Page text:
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 Early life
Hindley was born in Crumpsall, Manchester, and raised by her grandmother Ellen Maybury. She was believed to have been beaten by her alcoholic father, Bob Hindley, a paratrooper in the RAF during World War II, who was also alleged to have been violent towards her mother Nellie. Bob and Nellie Hindley divorced in 1965, around the time of Myra's arrest, and her mother subsequently married a man named Bill Moulton. Her younger sister Maureen was born in 1946.
She had an IQ of 107 and failed her eleven-plus exam. She attended Ryder Brow Secondary Modern school where she was in the top streams despite poor attendance. Myra could write creatively, was quite sporty and was considered a responsible girl, in demand as a babysitter.
At 15, she had a momentous tragedy in her life. Her close friend Michael Higgins, 13, drowned in a reservoir. Myra's grief was tinged with guilt that she, the strong swimmer who could have saved him, should have been there with him that day. Myra converted to Roman Catholicism, Michael's religion, and neglected her schoolwork. She was devastated, and for months after the death was frequently inconsolable and lit daily candles for his soul. This appeared to be an over-reaction and she was told by her family to control herself.
She left school in 1957. Her first job was as a junior clerk at Lawrence Scott and Electrometers, an electrical engineering firm. Myra had been engaged before to a local boy named Ronnie Sinclair in 1959 but she called the engagement off, seeking something more exciting than a house and a gaggle of children, with no money and no future. In January 1961 she started work as a typist for a chemical firm called Millward's. It was there that she met Ian Brady, a Scottish-born man four years her senior with a history of violence and a string of burglary convictions. Brady was the stock clerk, having been there since February 1959. She was immediately attracted to him, but he was cool and aloof, and would remain so for nearly 12 months.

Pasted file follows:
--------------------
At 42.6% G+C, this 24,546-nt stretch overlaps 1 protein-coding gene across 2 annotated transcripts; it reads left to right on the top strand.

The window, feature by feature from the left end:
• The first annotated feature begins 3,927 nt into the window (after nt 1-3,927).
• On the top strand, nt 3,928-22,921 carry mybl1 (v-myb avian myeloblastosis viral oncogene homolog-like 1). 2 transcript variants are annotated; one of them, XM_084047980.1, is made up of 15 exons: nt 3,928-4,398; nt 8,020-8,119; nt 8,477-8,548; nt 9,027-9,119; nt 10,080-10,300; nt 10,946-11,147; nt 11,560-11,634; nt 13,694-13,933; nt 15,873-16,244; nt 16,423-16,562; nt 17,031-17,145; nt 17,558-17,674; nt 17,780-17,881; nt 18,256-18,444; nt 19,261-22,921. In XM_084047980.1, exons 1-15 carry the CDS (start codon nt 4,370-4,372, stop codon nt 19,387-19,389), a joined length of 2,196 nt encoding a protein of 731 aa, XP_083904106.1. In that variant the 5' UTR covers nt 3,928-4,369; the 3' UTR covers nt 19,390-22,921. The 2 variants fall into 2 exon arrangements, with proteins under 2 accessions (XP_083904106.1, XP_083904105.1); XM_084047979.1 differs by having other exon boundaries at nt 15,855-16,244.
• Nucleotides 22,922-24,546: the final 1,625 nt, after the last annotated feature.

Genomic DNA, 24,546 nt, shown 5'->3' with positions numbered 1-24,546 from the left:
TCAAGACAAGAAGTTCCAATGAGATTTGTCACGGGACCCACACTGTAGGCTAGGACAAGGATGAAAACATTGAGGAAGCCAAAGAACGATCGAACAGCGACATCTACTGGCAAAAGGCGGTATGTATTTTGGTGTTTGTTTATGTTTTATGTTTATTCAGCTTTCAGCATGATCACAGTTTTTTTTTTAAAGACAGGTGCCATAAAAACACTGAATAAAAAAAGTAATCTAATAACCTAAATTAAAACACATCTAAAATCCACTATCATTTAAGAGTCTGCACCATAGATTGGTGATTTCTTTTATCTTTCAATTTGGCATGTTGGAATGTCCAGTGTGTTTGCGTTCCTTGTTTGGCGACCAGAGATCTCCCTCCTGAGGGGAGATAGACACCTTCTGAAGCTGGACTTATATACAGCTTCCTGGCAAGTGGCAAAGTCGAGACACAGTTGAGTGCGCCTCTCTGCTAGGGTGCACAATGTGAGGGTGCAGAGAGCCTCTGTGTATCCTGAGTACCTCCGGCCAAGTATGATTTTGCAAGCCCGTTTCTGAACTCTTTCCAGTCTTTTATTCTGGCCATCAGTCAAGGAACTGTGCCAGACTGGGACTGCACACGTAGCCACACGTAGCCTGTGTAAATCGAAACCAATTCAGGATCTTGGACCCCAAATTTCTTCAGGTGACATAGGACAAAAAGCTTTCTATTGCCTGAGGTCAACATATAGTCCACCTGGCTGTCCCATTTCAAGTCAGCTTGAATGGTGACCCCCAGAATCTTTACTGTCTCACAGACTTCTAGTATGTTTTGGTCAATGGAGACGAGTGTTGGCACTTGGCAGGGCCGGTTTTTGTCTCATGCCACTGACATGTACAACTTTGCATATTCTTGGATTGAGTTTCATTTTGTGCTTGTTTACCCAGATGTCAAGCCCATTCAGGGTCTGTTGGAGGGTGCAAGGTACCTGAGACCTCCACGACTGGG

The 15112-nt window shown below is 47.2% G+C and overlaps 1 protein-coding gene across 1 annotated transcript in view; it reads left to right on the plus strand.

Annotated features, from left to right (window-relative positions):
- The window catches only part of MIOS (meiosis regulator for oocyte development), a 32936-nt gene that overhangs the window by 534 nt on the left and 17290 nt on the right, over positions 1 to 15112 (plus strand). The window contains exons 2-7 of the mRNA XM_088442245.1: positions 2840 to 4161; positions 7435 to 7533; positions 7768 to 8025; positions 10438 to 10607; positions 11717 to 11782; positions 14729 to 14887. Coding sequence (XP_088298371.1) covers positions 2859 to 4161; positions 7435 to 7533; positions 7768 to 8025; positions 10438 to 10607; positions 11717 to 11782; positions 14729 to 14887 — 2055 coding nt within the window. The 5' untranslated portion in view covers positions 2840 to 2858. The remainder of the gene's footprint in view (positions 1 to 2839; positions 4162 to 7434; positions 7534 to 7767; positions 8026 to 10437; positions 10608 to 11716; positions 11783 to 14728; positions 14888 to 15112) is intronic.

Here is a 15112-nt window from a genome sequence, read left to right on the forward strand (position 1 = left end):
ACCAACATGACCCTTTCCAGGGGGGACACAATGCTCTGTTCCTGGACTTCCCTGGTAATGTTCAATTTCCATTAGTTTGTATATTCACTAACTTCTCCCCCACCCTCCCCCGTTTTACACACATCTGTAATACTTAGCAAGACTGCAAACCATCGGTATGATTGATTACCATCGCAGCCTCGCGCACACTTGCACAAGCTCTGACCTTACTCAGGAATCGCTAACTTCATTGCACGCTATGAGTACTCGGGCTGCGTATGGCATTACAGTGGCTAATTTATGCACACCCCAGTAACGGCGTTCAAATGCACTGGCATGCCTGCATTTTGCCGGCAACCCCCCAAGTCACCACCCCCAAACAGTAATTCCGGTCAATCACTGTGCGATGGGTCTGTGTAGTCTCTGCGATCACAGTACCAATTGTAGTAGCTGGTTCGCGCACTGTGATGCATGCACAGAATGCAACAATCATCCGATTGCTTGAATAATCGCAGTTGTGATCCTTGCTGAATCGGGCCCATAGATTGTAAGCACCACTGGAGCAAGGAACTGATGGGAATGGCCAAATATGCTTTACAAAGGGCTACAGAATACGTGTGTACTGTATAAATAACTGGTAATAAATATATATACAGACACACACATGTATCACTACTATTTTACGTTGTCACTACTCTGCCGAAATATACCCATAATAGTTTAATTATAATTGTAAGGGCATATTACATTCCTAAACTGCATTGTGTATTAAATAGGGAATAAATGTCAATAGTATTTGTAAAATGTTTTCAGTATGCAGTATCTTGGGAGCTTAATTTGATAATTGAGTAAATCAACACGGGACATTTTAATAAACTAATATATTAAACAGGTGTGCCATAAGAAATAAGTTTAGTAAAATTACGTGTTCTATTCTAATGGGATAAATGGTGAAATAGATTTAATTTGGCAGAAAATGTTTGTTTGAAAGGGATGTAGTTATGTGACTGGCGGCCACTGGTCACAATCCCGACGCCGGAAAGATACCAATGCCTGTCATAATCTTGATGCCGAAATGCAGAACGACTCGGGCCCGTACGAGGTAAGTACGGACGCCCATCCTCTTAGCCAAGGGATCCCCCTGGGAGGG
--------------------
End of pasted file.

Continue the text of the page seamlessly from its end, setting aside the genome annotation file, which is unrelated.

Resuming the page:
At the Christmas office party in 1961, Brady, whose tongue was loosened by a few drinks, asked her out and she accepted immediately. That first night he took her to see Judgement at Nuremberg. As the weeks went by, he played her records of National Socialist marching songs and encouraged her to read some of his favourite books – Mein Kampf, and Crime and Punishment, as well as de Sade's works. Straight away, Brady encouraged her to help him with bank robberies. He asked Hindley to join a shooting club and purchase firearms for him, since he could not obtain a gun license himself because of his criminal record. Hindley learned to drive as Brady needed a get away driver. Hindley began driving lessons, joined the Cheadle Rifle club and purchased two guns.
Brady told her there was no God and therefore she stopped going to church. She absorbed his philosophies, took on his interests and changed herself to fit his desires, bleaching her hair and wearing Germanic clothes to please him. She had no qualms about allowing him to take pornographic pictures of her and of them together and of them having sex. They intended to crack the pornographic market but failed. Brady nicknamed her "Myra Hess".
Her belief and adulation fed Brady's own sense of worth and encouraged him to become more paranoid and increased his outrageous fantasies.
 Moors Murders
By mid-1963, Brady had lost interest in bank robberies (which were never carried out anyway) and was now intent on becoming a murderer for his own sexual gratification.
On July 12, 1963, the couple claimed their first victim. 16-year-old Pauline Reade was enticed into Hindley's minivan while Brady followed behind on his motorcycle. They drove up to Saddleworth Moor where Hindley asked Pauline to help her look for a lost glove. They were busy "searching the moors" when Brady pounced upon Pauline and raped her. He then smashed in her skull with a shovel and slashed her throat so violently that she was almost decapitated. Brady then buried Pauline's body in a grave, where it remained for over 20 years.
On November 23, Hindley lured 12-year-old John Kilbride into her car from a market place in Ashton-under-Lyne, and drove him to Saddleworth Moor. Brady was waiting there and ordered Hindley to wait for him in a nearby village in their hired Ford Anglia. While Hindley waited in her car, Brady attempted to stab the boy with a knife, but the weapon was too blunt. Brady lost his temper and strangled him to death with a string before burying his body in a shallow grave.